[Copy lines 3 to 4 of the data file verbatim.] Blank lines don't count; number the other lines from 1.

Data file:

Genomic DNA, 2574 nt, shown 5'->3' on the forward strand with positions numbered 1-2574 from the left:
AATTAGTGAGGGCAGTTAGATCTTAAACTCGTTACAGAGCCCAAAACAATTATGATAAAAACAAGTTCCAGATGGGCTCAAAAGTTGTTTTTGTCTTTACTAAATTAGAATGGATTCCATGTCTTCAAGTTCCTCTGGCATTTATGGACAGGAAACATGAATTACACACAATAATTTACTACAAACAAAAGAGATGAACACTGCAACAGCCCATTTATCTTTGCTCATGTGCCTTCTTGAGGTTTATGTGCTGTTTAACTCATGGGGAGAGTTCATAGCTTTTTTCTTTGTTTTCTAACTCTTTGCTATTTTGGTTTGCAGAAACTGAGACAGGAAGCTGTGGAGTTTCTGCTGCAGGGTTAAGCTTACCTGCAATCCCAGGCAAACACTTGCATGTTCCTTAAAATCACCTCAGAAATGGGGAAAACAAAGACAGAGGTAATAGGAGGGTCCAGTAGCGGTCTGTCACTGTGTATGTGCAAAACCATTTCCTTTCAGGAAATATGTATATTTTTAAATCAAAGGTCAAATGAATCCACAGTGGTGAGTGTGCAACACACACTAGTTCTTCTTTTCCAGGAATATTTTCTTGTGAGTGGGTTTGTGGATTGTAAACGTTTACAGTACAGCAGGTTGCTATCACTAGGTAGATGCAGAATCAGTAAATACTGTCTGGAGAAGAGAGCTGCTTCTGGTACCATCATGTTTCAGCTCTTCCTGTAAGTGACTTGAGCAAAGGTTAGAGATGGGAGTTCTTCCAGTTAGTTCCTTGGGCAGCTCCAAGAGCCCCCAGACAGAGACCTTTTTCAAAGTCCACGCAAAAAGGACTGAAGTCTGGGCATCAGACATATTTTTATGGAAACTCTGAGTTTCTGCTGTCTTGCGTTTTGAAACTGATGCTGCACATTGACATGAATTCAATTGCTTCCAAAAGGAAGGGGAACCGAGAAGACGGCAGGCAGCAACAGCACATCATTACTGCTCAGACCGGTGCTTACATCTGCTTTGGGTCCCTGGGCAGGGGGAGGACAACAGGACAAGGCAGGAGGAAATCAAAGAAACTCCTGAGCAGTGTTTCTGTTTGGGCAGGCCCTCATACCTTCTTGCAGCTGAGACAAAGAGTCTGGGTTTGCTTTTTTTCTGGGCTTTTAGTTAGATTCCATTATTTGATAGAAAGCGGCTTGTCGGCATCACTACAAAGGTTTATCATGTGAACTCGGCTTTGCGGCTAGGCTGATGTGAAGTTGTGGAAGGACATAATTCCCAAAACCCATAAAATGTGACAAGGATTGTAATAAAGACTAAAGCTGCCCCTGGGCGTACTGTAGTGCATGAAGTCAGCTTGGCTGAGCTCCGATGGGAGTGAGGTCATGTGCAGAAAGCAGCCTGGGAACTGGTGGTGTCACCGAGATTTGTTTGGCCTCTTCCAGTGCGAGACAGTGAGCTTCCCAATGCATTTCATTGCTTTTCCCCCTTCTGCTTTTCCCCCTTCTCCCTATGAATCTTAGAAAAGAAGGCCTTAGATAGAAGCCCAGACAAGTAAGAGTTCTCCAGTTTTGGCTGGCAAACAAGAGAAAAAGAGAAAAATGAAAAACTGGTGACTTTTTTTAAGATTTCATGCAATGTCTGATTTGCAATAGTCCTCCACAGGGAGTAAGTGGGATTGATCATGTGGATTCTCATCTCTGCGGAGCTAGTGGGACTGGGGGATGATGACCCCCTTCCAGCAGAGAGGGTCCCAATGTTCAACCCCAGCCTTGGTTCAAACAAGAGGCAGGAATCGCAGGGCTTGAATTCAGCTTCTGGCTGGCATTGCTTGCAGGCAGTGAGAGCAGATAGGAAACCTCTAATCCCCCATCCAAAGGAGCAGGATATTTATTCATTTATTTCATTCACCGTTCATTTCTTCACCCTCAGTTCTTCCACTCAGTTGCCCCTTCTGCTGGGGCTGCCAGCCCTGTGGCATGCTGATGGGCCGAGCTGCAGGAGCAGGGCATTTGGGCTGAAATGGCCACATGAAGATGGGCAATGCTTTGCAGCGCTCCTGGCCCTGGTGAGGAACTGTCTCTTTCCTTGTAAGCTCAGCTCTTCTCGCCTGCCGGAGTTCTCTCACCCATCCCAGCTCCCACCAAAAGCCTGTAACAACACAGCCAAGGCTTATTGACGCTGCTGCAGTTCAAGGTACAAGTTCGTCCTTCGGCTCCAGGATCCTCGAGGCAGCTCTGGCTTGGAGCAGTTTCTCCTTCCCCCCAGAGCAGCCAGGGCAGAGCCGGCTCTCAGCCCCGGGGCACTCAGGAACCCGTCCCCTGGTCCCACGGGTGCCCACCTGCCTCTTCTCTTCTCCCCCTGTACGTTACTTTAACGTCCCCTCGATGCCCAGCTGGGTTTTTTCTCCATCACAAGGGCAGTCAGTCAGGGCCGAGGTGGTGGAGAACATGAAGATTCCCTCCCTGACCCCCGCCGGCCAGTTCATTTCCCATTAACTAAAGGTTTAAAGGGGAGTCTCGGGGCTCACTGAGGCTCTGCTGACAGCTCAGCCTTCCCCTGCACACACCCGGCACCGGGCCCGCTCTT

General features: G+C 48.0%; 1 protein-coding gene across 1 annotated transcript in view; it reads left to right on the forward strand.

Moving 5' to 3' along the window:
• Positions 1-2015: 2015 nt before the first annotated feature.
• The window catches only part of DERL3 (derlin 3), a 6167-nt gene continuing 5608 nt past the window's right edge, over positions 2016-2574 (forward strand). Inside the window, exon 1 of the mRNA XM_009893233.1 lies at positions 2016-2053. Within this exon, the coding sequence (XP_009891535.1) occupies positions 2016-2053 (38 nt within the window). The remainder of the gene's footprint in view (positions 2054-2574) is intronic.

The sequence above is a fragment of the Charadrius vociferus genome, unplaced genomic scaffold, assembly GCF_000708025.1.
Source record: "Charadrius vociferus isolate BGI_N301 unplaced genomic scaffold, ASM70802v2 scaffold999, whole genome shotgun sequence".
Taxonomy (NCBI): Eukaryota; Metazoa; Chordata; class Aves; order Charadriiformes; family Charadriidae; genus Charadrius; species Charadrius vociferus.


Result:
General features: G+C 48.0%; 1 protein-coding gene across 1 annotated transcript in view; it reads left to right on the forward strand.

Moving 5' to 3' along the window: